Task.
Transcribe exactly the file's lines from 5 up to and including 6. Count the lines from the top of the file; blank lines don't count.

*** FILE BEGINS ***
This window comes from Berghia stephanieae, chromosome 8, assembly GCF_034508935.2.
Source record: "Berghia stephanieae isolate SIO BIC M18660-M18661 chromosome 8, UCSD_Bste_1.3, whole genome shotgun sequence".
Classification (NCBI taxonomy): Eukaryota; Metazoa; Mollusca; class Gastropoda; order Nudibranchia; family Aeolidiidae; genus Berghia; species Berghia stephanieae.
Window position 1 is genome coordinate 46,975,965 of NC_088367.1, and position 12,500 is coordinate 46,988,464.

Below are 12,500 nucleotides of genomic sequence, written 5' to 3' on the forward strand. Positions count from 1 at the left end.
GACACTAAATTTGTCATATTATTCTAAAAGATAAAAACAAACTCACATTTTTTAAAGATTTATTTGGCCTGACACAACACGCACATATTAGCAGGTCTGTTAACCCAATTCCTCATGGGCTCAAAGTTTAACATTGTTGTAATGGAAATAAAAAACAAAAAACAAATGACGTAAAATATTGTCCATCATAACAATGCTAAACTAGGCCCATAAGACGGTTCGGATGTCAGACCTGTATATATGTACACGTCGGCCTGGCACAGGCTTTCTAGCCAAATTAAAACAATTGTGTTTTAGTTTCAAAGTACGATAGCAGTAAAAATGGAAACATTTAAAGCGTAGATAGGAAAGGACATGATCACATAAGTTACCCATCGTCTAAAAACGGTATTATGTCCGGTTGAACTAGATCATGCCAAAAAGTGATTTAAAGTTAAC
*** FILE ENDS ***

Below are 12,500 nucleotides of genomic sequence, written 5' to 3' on the forward strand. Positions count from 1 at the left end.
GACACTAAATTTGTCATATTATTCTAAAAGATAAAAACAAACTCACATTTTTTAAAGATTTATTTGGCCTGACACAACACGCACATATTAGCAGGTCTGTTAACCCAATTCCTCATGGGCTCAAAGTTTAACATTGTTGTAATGGAAATAAAAAACAAAAAACAAATGACGTAAAATATTGTCCATCATAACAATGCTAAACTAGGCCCATAAGACGGTTCGGATGTCAGACCTGTATATATGTACACGTCGGCCTGGCACAGGCTTTCTAGCCAAATTAAAACAATTGTGTTTTAGTTTCAAAGTACGATAGCAGTAAAAATGGAAACATTTAAAGCGTAGATAGGAAAGGACATGATCACATAAGTTACCCATCGTCTAAAAACGGTATTATGTCCGGTTGAACTAGATCATGCCAAAAAGTGATTTAAAGTTAAC